More recent scholarship examines the role of First Lady Michelle Obama as an “othermother,” and the survival strategies of Black women beauticians during the great recession. One of the never-ending projects is an analysis of the popular visual representations of prisons and correctional ideology as presented on picture postcards during the late 19th - early 20th century. Currently, her energies are focused on one project: the recovery of Dartmouth's relationships with the institution of slavery. Previous students in the course have established a website and conducted a campus walking tour of relevant sites. The term’s seminar is preparing an exhibition in Rauner Library for the winter term. Professor King’s related research examines the representations of Black women, enslaved and formerly enslaved, who are esteemed in the early histories of elite colleges, including Dartmouth, Bowdoin, Princeton, Harvard and Yale.

She has been on the Dartmouth faculty since 1980, where she was the first African American woman to gain tenure. She has chaired both the Sociology and African & African American Studies Program, and served on steering and personnel committees of Women, Gender & Sexuality Studies as well as AAAS; as a committee member and mentor for both the Mellon-Mays Undergraduate Fellowship and the Chavez-Eastman-Marshall Dissertation Fellowships. As an officer of the Dartmouth Black Caucus, she was pivotal in leading its efforts to establish the E. E. Just 1907 Professorship in honor of a pioneering cellular biologist and one of Dartmouth's early Black graduates.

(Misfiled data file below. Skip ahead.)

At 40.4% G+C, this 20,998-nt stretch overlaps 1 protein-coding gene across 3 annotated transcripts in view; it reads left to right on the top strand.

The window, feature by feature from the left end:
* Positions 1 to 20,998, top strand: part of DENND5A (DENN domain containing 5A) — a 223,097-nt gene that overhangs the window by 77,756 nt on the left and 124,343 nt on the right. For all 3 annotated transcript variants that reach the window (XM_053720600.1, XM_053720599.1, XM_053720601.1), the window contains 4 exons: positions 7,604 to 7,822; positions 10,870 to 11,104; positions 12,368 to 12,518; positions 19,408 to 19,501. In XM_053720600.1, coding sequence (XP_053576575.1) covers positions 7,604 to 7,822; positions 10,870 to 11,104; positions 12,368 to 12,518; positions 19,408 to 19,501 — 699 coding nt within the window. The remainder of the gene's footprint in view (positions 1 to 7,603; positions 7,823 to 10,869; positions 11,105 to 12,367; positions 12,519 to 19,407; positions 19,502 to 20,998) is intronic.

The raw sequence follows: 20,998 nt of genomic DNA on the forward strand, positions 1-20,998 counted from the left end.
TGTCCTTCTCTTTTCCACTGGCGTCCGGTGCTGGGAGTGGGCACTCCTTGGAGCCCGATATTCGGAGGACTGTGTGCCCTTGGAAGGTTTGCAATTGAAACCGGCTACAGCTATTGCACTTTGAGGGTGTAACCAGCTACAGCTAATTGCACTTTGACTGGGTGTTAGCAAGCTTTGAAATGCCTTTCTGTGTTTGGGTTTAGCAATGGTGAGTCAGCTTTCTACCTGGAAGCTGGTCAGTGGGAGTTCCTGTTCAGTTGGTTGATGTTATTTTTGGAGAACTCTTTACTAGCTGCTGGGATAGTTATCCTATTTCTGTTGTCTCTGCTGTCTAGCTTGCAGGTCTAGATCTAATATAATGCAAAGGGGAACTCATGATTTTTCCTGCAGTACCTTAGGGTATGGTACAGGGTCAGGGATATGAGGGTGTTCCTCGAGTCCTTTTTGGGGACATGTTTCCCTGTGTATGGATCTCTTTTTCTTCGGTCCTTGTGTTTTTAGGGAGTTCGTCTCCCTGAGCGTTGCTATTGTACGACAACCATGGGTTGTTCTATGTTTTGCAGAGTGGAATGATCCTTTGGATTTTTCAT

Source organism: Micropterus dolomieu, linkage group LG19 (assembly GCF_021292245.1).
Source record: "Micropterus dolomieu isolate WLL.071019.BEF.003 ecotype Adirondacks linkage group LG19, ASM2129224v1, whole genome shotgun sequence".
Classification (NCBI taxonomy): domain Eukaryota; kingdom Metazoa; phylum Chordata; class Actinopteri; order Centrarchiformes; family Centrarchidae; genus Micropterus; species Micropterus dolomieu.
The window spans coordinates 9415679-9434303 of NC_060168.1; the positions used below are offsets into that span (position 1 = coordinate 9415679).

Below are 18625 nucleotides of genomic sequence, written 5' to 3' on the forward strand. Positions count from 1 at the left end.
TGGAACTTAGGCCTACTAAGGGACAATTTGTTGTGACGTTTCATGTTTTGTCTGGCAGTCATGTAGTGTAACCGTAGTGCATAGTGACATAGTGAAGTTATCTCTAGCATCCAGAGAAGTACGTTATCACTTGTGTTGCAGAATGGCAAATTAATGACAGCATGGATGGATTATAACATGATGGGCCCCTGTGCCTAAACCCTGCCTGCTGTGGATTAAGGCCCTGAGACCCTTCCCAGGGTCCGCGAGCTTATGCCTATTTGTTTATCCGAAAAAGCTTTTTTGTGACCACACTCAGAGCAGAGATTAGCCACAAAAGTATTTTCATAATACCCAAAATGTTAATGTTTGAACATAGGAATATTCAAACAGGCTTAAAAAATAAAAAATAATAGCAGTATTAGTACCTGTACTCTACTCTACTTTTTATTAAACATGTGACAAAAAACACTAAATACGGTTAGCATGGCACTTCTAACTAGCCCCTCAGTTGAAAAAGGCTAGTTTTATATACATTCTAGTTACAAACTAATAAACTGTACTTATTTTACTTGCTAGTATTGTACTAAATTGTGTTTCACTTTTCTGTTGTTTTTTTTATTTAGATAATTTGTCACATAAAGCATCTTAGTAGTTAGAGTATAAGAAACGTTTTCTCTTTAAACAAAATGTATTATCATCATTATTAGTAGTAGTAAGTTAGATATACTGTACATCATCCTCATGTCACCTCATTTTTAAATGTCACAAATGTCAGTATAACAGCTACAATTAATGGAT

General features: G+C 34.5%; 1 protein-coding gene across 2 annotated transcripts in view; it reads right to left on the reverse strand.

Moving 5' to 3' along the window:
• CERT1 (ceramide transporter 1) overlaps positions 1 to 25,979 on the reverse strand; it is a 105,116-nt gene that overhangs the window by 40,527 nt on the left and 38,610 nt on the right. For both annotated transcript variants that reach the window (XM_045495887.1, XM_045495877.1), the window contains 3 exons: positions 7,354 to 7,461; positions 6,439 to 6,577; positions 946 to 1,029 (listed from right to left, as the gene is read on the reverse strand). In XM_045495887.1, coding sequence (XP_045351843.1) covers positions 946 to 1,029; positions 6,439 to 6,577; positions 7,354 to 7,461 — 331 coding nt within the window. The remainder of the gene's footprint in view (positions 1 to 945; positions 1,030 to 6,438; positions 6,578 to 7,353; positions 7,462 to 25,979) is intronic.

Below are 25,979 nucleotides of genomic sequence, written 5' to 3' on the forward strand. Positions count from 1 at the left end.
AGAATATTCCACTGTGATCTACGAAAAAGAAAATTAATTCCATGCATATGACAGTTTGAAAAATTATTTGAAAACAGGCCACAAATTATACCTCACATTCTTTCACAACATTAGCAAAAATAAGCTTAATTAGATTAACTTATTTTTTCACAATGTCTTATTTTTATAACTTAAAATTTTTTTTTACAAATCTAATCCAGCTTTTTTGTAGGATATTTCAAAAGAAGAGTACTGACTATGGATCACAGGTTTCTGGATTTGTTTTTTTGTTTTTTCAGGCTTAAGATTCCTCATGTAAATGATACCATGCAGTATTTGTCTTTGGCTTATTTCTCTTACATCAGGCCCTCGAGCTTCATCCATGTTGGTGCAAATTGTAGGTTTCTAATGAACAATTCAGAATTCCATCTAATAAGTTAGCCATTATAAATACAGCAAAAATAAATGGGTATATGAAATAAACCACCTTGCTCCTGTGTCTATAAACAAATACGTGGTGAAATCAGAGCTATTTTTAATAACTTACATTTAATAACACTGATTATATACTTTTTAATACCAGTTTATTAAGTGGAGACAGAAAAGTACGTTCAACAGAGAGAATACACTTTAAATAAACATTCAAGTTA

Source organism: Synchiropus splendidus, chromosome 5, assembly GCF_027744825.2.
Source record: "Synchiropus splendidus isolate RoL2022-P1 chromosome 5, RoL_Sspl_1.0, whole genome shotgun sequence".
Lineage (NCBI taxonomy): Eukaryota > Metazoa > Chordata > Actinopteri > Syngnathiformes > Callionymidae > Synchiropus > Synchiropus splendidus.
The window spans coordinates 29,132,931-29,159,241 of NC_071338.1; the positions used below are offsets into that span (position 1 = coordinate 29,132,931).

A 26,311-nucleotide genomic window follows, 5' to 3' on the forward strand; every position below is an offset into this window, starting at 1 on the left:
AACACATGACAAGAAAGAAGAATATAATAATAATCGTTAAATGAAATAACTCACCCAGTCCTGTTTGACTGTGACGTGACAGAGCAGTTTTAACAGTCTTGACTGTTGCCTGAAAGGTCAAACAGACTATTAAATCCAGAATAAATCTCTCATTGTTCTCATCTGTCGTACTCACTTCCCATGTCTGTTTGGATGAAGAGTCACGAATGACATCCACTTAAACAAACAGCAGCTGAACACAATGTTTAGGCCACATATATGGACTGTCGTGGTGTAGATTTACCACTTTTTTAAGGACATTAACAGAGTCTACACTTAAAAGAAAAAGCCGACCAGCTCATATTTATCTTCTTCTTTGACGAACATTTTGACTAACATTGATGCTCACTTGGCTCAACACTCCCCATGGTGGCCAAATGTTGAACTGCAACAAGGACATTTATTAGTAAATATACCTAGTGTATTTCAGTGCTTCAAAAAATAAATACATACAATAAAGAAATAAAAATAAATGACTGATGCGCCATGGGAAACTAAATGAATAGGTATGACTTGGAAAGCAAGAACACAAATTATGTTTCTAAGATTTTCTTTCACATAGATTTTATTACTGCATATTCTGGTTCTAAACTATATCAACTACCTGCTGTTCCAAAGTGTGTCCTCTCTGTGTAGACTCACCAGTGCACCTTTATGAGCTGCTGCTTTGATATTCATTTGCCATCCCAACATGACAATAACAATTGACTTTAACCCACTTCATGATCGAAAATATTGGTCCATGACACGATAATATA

For more than forty years, she has participated in varied initiatives to recruit historically excluded groups into academic careers and to support their professional development and success. Preparing the way for the next generations of scholars of color and women has been an enduring professional commitment and a great joy!

Share

COinS
 
Nov 8th, 11:30 AM Nov 8th, 1:00 PM

Panel 2: The Early Years of Coeducation

Occom Commons, Goldstein Hall, Dartmouth College, Hanover, NH

Moderator: Nancy Frankenberry (REL)

Panelists:

Brenda Silver (ENGL) and Lynn Higgins (COLT, FRIT, Dean emerita)

Mary Hudson (PHYS)

Deborah King (SOC)

Nancy Frankenberry is the John Phillips Professor in Religion Emerita. She was the first woman hired in the Religion Department, the first woman tenured in the Religion Department, and the first female chair of that department. Since retiring from the teaching portion of her career in 2015, she has served as President of the Metaphysical Society of America (2017) and President of the Institute for American Religious and Philosophical Thought (2016-2020). Her most recent publications are “Contingency After Nagarjuna and Rorty,” Review of Metaphysics (March 2019); “Map is Not Territory, Menu is Not Meal,” Method and Theory in the Study of Religion 31 (2019); “The Fate of Radical Empiricism and the Future of Pragmatic Naturalism,” in Pragmatism and Naturalism: Scientific and Social Inquiry After Representationalism, ed. Matthew C. Bagger (Columbia University Press 2018); and “Naturalisms, Ineffability Claims, and Symbolic Meanings,” in The Question of Methodological Naturalism, ed. Jason N. Blum (Brill 2018). Her chapter “Wildman’s Eff’ing Symbology” is forthcoming in a volume on Religion in Multidisciplinary Perspective (2020).